OR DOESN'T SHE?
Avon Books • Trade Paperback
Passion. The kind of tear-your-clothes off, scream
your lungs out, crash into the furniture passion
that changes lives.
It's what Delilah wants. It's what she craves. It's what she fantasizes about whenever her disinterested husband's not around. Okay, so it occasionally makes her late for the school run and distracts her from the fact there’s no food in the fridge, but an elaborate fantasy life is a basic requirement for a fledging soap opera writer.
Lately, though, the oddest things have been happening in Delilah’s real life. First, she discovers a couple of skeletons rattling around in her husband’s closet. Then, she learns that the insolently sexy plumber who’s been fixing her pipes and starring in her daydreams is really an undercover FBI agent. And now all the clues seem to point to the conclusion that she’s the only person in New York City not carrying on a torrid affair. Which she intends to do something about. Or does she?
Because there's nothing more dangerous than acting on your secret desire.
I’m often asked, Where did you get the idea for this book? The answer is usually that I stole it. In the case of Does She or Doesn’t She? I stole it from James Thurber, who wrote a short story called The Secret Life of Walter Mitty, which was turned into a film by the same title, starring Danny Kaye. In the story and the movie, Walter Mitty is a bit of a nebbish (a milquetoast, as my English mother-in-law would say) who loses himself in various daydreams of heroic adventure and romance.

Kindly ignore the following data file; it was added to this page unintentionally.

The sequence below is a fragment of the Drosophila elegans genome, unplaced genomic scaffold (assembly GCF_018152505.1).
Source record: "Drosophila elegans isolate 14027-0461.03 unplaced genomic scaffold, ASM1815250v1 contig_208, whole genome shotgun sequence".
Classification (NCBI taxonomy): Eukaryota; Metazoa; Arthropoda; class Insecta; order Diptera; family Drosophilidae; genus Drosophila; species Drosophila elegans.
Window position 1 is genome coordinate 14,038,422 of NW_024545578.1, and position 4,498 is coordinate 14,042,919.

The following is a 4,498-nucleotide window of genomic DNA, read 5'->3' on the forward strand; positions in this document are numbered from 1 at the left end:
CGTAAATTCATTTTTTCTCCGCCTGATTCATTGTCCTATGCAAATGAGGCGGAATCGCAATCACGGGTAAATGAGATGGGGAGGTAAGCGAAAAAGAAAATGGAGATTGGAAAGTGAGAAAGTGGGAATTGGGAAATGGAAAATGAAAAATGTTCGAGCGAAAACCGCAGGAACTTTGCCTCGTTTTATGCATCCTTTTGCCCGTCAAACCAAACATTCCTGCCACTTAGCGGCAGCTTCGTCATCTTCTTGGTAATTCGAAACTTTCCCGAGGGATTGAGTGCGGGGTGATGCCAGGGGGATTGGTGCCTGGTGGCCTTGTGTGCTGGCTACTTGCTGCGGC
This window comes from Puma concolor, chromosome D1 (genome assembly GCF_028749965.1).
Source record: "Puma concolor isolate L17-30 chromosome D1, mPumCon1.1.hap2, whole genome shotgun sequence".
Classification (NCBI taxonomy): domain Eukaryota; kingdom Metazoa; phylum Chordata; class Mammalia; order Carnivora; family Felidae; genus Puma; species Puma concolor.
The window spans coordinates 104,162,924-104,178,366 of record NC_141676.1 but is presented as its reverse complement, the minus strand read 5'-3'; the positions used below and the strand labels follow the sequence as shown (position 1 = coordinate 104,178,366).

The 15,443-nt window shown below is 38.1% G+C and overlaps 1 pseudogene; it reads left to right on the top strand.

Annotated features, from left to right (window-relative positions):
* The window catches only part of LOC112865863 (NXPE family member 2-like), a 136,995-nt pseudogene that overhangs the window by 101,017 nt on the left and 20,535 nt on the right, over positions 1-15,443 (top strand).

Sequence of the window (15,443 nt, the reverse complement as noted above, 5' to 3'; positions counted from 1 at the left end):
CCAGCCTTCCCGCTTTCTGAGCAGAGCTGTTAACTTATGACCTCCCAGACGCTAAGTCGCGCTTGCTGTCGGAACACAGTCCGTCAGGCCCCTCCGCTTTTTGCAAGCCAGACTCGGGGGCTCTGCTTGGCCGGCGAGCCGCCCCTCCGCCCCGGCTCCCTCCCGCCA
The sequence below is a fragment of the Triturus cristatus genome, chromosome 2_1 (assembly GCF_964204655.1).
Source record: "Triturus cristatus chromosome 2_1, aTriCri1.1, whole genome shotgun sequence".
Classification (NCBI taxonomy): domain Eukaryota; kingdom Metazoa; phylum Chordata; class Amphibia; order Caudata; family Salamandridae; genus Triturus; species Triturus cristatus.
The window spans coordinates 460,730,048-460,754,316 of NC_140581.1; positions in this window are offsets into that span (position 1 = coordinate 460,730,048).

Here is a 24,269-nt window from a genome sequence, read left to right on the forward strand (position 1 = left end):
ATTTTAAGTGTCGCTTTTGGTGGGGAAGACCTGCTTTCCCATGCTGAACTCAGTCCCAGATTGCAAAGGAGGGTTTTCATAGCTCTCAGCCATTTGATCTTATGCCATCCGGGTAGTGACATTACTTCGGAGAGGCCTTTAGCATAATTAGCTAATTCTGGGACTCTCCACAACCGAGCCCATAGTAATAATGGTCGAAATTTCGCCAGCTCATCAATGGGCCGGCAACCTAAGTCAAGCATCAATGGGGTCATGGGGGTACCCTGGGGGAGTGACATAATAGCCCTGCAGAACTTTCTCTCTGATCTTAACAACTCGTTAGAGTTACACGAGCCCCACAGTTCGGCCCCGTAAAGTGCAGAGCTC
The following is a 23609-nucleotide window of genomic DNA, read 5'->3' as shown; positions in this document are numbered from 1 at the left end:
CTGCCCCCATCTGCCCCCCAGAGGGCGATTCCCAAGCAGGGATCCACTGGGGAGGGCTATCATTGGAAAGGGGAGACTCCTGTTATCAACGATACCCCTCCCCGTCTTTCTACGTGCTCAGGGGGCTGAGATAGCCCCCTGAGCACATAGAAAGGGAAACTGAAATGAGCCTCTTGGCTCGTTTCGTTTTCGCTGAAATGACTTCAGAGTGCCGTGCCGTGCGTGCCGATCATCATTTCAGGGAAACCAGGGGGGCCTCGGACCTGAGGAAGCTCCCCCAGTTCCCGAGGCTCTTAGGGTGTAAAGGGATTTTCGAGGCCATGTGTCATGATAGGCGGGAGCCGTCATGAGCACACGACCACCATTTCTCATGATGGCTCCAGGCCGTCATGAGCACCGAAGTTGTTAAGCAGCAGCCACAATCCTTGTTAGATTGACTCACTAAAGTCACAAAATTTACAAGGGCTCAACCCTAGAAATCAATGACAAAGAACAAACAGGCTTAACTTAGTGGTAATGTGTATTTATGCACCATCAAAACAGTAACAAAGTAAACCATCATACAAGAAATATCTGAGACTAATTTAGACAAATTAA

I decided that my version would have a female protagonist, someone who had already been through the dating wars and was now trying to negotiate the dangerous peace of marriage. I imagined it as a book about the fantasy of romance versus the reality of a marriage that had lost its sense of romance. The working title of this book, not surprisingly, was The Secret Life of Delilah Levine.
Another question many people ask is, How much of this book is based on personal experience? The answer is, some of it’s cannibalized from my life, some of it’s scavenged from other peoples’ lives and some of it I concocted from scratch. I am intimately acquainted with the slice of New York life depicted in the novel, and I do think that almost all marriages go through a phase where the husband and wife live under one roof but occupy separate mental states.
Some marriages continue on parallel fantasy tracks for the long haul. Others find a new way to connect. And then there are the derailments. I won’t tell you which way Delilah’s story goes, but I assure you, it all ends well.